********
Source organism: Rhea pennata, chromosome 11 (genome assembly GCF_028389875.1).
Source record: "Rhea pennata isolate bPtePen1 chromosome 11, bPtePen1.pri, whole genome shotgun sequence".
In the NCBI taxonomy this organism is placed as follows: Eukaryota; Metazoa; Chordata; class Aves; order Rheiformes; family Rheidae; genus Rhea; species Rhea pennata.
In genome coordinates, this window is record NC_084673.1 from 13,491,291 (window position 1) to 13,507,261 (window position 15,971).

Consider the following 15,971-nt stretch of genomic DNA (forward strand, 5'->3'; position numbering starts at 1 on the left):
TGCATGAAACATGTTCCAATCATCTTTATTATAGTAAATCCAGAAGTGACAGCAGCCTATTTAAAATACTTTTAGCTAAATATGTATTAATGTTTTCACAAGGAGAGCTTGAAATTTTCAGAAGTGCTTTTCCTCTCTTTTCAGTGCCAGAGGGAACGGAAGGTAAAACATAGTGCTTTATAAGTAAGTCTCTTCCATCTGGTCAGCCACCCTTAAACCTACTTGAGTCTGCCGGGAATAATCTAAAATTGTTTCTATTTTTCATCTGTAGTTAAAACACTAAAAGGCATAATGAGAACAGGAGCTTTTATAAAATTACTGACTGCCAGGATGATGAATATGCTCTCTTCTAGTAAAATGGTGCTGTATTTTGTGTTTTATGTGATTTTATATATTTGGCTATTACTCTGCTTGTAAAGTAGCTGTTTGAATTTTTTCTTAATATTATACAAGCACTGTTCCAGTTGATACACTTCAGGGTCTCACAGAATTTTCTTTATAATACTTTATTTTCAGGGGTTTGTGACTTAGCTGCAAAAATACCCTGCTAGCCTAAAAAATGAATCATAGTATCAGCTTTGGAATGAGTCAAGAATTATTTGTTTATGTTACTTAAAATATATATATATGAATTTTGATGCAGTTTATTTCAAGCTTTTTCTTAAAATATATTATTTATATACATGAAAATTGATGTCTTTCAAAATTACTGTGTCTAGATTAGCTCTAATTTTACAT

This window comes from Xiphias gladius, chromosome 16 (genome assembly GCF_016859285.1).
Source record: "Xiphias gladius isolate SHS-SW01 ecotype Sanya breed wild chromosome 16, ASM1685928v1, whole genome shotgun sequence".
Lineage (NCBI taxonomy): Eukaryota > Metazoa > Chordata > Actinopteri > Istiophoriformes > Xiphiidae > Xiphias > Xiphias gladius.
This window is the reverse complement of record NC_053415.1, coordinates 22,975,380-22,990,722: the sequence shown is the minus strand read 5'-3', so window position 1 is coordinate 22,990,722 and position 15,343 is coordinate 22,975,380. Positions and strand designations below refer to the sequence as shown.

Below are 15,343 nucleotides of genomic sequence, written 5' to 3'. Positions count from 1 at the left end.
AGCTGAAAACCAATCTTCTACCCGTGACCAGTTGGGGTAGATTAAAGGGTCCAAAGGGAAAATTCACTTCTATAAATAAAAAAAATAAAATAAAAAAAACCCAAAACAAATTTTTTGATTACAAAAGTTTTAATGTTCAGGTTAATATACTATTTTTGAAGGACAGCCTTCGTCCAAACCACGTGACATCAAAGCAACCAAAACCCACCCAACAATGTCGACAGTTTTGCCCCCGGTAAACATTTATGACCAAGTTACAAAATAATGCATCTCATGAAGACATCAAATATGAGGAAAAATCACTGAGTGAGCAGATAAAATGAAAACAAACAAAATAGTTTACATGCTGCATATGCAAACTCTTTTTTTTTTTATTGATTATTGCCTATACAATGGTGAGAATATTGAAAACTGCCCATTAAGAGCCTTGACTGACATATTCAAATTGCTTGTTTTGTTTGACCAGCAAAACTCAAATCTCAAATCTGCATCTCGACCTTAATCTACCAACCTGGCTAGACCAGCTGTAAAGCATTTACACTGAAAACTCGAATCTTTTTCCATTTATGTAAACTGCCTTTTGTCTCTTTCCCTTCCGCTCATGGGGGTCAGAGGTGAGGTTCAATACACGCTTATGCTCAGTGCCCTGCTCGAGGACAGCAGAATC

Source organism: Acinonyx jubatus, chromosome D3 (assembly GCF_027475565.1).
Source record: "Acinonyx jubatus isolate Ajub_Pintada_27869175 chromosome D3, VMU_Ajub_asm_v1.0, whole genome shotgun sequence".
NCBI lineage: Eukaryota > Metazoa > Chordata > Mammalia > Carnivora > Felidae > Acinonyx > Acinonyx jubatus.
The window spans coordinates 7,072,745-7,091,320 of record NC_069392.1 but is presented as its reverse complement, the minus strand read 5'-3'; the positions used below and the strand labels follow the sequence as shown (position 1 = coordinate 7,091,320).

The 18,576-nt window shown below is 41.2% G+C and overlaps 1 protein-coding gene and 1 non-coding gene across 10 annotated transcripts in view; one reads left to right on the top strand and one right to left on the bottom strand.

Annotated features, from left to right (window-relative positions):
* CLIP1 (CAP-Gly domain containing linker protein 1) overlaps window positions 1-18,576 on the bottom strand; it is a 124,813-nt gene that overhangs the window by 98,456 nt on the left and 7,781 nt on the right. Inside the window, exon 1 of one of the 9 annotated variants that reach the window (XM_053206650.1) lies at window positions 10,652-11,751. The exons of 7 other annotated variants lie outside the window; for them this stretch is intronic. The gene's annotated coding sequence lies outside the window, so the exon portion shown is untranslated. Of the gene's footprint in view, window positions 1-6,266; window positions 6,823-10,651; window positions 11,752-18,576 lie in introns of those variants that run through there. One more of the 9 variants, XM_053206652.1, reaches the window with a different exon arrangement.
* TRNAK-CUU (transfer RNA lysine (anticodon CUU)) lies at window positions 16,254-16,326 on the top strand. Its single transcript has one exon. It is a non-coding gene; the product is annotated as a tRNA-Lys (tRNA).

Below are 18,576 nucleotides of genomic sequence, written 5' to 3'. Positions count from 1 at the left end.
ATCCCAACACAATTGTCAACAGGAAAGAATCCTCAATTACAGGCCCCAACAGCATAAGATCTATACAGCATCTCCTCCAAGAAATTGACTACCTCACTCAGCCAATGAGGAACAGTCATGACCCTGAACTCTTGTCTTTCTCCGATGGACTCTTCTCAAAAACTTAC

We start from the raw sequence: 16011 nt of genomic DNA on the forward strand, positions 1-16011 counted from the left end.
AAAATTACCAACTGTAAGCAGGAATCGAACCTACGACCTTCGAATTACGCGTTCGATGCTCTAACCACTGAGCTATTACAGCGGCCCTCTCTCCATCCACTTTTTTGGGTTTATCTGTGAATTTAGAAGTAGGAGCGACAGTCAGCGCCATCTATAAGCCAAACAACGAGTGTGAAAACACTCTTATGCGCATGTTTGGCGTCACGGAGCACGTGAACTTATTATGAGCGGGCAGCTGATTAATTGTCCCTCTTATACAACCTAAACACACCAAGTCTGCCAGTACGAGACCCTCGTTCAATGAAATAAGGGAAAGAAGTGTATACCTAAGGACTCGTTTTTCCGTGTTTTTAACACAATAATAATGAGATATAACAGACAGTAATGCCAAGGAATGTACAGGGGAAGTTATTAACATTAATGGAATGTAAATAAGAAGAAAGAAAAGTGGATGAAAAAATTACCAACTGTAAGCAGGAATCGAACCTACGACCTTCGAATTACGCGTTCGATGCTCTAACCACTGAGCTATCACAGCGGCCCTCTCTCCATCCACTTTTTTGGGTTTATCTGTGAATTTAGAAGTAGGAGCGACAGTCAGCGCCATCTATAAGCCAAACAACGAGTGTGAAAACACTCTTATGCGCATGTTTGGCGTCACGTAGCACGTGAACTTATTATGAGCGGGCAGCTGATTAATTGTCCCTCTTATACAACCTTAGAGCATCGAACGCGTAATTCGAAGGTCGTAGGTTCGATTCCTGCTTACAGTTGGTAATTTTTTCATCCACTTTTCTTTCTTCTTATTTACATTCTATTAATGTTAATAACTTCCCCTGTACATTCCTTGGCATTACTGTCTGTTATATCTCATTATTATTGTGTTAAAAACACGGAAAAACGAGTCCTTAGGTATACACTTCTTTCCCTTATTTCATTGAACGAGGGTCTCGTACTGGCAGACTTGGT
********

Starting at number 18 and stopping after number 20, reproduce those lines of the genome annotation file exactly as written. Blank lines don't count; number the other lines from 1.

Annotated features, from left to right (window-relative positions):
* CLIP1 (CAP-Gly domain containing linker protein 1) overlaps window positions 1-18,576 on the bottom strand; it is a 124,813-nt gene that overhangs the window by 98,456 nt on the left and 7,781 nt on the right. Inside the window, exon 1 of one of the 9 annotated variants that reach the window (XM_053206650.1) lies at window positions 10,652-11,751. The exons of 7 other annotated variants lie outside the window; for them this stretch is intronic. The gene's annotated coding sequence lies outside the window, so the exon portion shown is untranslated. Of the gene's footprint in view, window positions 1-6,266; window positions 6,823-10,651; window positions 11,752-18,576 lie in introns of those variants that run through there. One more of the 9 variants, XM_053206652.1, reaches the window with a different exon arrangement.
* TRNAK-CUU (transfer RNA lysine (anticodon CUU)) lies at window positions 16,254-16,326 on the top strand. Its single transcript has one exon. It is a non-coding gene; the product is annotated as a tRNA-Lys (tRNA).